We’ve all seen it – the boring Facebook gallery with 123 photos of your friend’s last vacation to Somewheresville. We make it through about ten photos in that gallery and then start flipping through as fast as we can, skipping most of the images, looking for something compelling – something that catches our eye. The most we can muster is to click the “Like” button for the album, but we don’t leave a comment because the photos just don’t do that much for us.
If you want to bring back compelling travel photos that capture the attention of your friends and family and strangers (and not put them to sleep), then you need to mix things up when taking those photos.
The most average pictures in the world are taken with a camera set to its automatic settings and shot at standing height. This is not to say those images are bad. Singularly, they aren’t. But when shooting photos on a trip, you need to think about how those images will be viewed and by whom. If all your pictures are taken at the same height from the same distance away, your friends will be bored when viewing the monotony.
Try this the next time you go on a trip and want to take photos to share when home: Shoot some postcard photos – those scenes where everything is in focus that give us a sense of where you are – but also shoot some portraits of your location. By portraits, I don’t necessarily mean photos of people standing in front of the camera and smiling. Portraits can be of a space or an object as well.
Let me demonstrate this concept with some examples:
Start with the wide shot and then get closer
First, we have this postcard shot of Fes, Morocco. Nothing too exciting about it but it is a cool-looking city and I wouldn’t pass up the chance to capture this photo.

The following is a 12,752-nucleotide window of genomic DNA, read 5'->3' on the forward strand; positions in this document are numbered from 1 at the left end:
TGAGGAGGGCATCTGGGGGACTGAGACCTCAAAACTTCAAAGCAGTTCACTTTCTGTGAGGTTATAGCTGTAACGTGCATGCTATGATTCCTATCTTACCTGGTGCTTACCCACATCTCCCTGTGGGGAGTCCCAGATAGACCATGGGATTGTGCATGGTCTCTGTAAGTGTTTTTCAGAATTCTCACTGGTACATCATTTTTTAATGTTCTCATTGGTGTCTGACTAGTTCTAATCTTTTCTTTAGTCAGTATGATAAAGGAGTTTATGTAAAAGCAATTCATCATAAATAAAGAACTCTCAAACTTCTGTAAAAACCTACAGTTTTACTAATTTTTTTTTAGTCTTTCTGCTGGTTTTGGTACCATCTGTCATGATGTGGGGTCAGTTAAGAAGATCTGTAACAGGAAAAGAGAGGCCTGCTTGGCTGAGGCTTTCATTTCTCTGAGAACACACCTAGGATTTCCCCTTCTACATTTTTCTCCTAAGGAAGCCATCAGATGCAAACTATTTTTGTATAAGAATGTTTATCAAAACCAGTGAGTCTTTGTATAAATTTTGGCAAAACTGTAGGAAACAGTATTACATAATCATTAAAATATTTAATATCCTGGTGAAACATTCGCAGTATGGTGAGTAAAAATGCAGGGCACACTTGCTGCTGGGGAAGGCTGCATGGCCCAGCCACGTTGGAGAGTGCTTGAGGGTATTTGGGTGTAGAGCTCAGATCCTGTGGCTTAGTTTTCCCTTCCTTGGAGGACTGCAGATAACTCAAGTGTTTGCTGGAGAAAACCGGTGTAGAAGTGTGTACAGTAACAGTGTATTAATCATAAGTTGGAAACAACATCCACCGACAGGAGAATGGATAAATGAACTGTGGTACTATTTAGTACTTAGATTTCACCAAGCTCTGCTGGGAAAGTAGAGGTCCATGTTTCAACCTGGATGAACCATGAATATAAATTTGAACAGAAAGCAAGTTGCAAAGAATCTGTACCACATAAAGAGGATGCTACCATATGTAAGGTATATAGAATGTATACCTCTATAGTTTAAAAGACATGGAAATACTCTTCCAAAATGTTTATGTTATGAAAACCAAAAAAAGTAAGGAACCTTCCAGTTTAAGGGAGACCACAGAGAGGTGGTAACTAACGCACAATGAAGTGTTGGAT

Next, we get closer. If there is one thing that will help your travel photography, it’s this: get closer. Most of us shoot from a safe distance and our photos look safe. I’m not saying put yourself in danger’s way; I’m saying get in close for those portraits. Pick out individual items and highlight them, sometimes in context:
And sometimes alone:
Take portraits of patterns:
And people at work:
When you move to a new area, take another postcard shot where everything is in focus to give viewers a feel for where they are now:
In the movie industry, this is known as an establishing shot. Then dive right back in to those details and portraits:
And don’t forget the occasional family photo.
Keep an eye for the details
Here’s another classic example, Machu Picchu. The wide, postcard shot:
By all means, take it, it’s a beautiful and amazing landscape. Now dive in and show some details, especially things your viewers haven’t seen before in every magazine or blog post about this famous UNESCO attraction.
The gist of the system is this: Take those wide shots where everything is in focus, for sure (postcard shots). They show viewers the broad picture. Just don’t make more than 25% of the photos you share be those postcard photos. Mix things up and you’ll make it interesting!
G Adventures runs a number of departures with wide range of dates and activities to cater for different tastes. We’re thrilled at the prospect of showing you this wonderful planet as you’ve never seen it — check out our small group trips here.